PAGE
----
Mention ‘Smartphone’ and the products that come to mind are hand-sized devices about the size of your hand. Most weigh in excess of 180 grams. Most will show a bulge when placed inside your front jeans pocket, and I’d be very concerned about putting them on the back pocket.

The Sony Ericsson (SE) breaks this Smartphone tradition by coming in at a miniscule 83 x 50 x 16 mm. In fact the closest Smartphone rival of comparable capability is the larger and HTC Wildfire (106.8 x 60.4 x 12 mm).

Using the X10 mini can take getting used to. The UXP interface is an acquired taste (but don’t let my hesitation fool you, it doesn’t really take that much time to learn how to use the phone and most of its features).

Sony Ericsson X10 mini home page

Sony Ericsson X10 mini home page

Sony Ericsson X10 mini timescape

Sony Ericsson X10 mini timescape

Sony Ericsson X10 mini size relative to palm

Sony Ericsson X10 mini size relative to palm

 

WHAT I LIKE
In my view, four things combined to make this worth buying: (1) Android + UXP; (2) battery life in a small package; (3) reasonably good camera; and (4) size.

If you are a little overwhelmed by HTC Sense, you will likely appreciate the simplicity and capability of the UXP (UX platform). On the HTC Sense you can add widgets on each of seven home screens. But this is only possible because the phone’s display (say HTC Wildfire) is large enough to hold more than one widget. On the SE x10 mini, this is impossible given the 2.5″ (diagonal) display. But SE conceded this limitation by allowing you to post one widget on any of the 20 home pages. The one app per page actually minimizes the clutter I often find distressing as you start using the phone more frequently.

A phone of this size that supports 3G, GSM and Wi-Fi would surely conk out the battery even before eight hours is gone. SE continues its traditional of good battery life per charge with the X10 mini. I get about two days worth of calls, SMSes, emails via Wi-Fi, a few hours of music and one episode of a favorite TV series. The screen may look ridiculously small at 2.5″ but mind you I managed to comfortably watch a movie on the phone whilst I traverse the MTR stations in Hong Kong. No, I didn’t stay in the MTR station for the entire length of the movie. Instead I continue what I was watching each time I ride the train. All the HTC Android phones I tested don’t remember where I stopped the movie before stepping out of the train. As I result, I avoided using the phone. Yey, SE!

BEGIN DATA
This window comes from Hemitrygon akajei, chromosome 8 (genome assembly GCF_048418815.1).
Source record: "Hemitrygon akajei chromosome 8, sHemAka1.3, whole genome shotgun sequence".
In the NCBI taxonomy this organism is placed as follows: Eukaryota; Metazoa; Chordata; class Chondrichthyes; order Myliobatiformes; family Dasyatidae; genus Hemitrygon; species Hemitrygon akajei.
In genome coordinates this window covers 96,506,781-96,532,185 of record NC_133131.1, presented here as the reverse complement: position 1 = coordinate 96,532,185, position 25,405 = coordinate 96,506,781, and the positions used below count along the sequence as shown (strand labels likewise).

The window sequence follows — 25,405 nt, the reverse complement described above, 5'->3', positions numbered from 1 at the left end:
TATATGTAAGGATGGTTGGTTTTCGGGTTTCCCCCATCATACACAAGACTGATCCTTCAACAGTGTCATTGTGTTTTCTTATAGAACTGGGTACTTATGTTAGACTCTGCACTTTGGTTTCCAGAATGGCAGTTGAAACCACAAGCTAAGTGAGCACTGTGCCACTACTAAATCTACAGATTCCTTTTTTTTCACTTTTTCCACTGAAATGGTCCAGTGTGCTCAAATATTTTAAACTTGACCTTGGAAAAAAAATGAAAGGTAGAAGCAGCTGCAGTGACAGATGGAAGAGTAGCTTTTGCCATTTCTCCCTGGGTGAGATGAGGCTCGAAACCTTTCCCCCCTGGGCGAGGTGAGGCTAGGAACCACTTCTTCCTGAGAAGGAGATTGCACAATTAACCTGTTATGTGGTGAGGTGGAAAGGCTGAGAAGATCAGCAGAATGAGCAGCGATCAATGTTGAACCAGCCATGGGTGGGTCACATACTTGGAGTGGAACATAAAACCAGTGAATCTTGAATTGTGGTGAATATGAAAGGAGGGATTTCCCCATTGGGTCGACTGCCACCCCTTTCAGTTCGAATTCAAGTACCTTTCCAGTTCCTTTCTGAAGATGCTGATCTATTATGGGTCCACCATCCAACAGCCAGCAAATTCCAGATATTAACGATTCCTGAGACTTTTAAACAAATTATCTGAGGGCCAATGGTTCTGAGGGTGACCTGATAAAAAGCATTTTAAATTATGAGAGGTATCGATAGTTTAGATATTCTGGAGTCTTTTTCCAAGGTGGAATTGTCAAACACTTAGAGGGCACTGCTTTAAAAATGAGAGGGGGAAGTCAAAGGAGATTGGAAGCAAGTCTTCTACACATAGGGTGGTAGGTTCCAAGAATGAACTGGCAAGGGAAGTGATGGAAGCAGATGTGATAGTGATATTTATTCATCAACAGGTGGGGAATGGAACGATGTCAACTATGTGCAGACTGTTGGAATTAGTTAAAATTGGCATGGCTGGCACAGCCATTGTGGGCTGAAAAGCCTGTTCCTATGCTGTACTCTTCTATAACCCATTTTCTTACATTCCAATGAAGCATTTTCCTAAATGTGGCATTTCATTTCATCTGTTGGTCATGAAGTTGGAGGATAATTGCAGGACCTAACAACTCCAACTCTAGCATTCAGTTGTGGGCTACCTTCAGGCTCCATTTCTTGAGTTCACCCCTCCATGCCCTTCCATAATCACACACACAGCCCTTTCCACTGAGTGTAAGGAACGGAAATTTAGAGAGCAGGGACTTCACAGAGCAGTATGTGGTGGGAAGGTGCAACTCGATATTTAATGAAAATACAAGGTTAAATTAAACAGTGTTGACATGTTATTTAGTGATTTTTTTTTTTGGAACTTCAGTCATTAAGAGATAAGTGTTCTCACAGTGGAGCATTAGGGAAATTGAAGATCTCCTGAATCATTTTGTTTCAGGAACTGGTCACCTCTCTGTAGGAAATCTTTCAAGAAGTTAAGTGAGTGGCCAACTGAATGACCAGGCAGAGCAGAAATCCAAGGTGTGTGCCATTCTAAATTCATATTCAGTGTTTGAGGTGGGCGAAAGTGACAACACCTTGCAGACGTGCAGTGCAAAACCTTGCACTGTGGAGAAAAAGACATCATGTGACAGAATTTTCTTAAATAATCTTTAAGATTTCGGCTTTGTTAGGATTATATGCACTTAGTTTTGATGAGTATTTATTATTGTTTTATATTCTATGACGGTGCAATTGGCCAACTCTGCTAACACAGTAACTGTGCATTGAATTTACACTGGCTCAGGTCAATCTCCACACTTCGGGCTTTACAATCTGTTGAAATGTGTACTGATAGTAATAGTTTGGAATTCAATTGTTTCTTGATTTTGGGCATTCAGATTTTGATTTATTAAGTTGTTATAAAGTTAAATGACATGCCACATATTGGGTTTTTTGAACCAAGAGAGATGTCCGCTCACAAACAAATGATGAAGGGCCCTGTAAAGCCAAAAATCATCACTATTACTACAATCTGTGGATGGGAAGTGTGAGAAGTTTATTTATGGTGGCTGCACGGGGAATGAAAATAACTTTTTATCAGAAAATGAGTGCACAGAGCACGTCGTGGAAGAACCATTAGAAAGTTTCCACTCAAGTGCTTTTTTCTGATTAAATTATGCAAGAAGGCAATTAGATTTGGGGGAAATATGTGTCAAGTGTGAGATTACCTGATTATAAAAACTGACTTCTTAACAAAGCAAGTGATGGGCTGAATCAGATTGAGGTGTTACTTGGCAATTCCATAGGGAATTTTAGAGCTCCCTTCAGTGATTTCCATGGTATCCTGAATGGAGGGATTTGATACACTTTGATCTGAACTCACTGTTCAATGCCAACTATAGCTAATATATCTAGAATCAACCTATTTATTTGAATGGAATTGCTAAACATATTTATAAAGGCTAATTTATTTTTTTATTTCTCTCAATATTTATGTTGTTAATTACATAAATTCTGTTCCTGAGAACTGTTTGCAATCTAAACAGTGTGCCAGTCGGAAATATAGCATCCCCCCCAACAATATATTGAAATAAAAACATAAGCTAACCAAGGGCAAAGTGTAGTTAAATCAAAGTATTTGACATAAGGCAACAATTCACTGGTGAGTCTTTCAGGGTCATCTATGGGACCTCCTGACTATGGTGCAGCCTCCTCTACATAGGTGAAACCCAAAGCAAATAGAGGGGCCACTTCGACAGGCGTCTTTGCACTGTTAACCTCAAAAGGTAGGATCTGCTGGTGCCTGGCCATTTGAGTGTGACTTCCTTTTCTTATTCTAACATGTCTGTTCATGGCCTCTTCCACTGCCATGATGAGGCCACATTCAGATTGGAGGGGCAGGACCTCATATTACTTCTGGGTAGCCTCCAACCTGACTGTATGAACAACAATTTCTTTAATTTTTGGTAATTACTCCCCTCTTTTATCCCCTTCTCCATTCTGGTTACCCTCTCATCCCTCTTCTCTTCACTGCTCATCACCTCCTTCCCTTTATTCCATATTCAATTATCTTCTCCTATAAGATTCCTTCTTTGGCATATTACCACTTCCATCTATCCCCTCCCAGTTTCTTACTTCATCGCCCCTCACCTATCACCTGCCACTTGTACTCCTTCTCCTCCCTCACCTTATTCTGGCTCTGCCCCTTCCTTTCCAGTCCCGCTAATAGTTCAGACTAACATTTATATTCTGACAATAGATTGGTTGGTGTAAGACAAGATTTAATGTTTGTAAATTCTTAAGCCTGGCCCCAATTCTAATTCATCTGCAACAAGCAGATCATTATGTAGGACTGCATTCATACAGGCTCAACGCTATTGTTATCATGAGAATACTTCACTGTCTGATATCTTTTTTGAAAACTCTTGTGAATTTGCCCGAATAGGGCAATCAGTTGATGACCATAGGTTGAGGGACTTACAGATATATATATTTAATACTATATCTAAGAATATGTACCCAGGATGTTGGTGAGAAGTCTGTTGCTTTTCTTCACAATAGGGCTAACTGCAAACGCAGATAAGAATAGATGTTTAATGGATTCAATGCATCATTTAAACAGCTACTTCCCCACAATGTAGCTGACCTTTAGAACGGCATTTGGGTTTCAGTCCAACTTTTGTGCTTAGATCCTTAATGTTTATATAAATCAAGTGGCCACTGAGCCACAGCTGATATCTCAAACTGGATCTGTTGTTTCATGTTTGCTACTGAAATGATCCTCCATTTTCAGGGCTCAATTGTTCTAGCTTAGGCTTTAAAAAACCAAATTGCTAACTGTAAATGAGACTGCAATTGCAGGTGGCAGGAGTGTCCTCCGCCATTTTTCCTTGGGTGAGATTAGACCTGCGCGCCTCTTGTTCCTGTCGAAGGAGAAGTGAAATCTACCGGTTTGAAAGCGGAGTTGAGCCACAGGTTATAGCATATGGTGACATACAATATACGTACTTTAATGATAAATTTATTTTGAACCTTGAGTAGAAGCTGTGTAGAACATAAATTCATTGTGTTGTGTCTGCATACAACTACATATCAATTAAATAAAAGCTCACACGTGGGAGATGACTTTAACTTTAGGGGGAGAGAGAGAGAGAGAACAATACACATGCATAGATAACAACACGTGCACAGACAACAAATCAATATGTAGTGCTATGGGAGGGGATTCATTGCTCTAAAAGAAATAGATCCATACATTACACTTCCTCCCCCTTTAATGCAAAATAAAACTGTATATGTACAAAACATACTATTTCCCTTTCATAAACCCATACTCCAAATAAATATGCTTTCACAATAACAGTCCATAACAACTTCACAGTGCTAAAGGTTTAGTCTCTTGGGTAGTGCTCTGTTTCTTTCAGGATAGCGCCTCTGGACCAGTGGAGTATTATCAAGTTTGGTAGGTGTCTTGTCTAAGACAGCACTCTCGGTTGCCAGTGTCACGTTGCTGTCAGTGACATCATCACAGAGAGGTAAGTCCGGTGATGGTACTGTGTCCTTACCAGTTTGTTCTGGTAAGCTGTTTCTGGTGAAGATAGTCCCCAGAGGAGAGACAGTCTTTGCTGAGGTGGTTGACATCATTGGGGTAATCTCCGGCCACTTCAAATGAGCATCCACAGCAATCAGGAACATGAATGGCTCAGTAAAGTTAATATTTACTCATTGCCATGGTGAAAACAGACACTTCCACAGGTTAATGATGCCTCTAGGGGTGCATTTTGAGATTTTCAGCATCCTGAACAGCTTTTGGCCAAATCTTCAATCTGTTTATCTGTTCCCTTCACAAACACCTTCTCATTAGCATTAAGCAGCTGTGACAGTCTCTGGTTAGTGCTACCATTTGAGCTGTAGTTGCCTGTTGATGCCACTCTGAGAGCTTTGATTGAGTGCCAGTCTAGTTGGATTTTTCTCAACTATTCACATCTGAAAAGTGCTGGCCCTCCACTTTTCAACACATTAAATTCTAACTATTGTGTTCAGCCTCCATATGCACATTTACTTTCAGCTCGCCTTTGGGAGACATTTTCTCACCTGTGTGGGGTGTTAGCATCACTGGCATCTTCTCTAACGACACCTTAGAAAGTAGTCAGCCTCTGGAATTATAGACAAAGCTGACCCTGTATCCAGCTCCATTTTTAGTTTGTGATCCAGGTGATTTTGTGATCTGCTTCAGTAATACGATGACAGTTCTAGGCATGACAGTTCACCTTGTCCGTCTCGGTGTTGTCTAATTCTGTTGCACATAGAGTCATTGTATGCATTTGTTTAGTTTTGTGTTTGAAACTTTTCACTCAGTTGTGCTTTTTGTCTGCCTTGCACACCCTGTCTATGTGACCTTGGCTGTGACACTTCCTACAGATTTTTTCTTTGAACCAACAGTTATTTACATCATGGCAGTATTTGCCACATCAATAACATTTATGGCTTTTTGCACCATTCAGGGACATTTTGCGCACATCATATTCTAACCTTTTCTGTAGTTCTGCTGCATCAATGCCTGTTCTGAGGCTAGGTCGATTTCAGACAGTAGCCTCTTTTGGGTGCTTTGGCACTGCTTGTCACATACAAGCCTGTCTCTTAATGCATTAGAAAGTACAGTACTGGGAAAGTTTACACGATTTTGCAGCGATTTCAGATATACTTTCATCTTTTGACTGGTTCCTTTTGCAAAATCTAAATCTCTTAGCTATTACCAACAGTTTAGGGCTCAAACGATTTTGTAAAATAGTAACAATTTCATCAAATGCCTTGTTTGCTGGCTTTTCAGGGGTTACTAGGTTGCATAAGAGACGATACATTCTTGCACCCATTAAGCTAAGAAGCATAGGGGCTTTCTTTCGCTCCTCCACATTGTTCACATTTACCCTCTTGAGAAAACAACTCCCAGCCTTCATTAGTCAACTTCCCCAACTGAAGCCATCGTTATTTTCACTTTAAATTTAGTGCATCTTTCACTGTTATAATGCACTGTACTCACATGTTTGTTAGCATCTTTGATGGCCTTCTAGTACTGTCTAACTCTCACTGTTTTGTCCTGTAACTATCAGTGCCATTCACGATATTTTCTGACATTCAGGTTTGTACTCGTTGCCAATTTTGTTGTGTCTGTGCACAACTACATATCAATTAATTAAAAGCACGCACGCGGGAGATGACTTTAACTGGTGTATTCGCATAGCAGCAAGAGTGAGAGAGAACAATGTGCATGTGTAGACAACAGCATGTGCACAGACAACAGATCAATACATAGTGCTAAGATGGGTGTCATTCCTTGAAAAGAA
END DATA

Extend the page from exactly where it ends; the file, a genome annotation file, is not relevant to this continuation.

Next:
The SE X10 mini comes with a 5MP camera. I’ve tested the cameras on the HTC Desire, HTC Wildfire, and BlackBerry 8900, and I can tell you the X10 mini’s 5MP is a great little camera for taking shots outdoors. The photos are nice and crisp. You can’t this kind of quality from the other phones equipped with similar camera configs. SE also added a video light feature when you want to take videos with the phone.

Sony Ericsson x10 mini - outdoor shot of building

Sony Ericsson x10 mini - outdoor shot of building

Sony Ericsson x10 mini - outdoor shot of park

Sony Ericsson x10 mini - outdoor shot of park

Sony Ericsson x10 mini - outdoor shot of space-museum

Sony Ericsson x10 mini - outdoor shot of space-museum

Sony Ericsson x10 mini - outdoor shot of garden at  night

Sony Ericsson x10 mini - outdoor shot of garden at night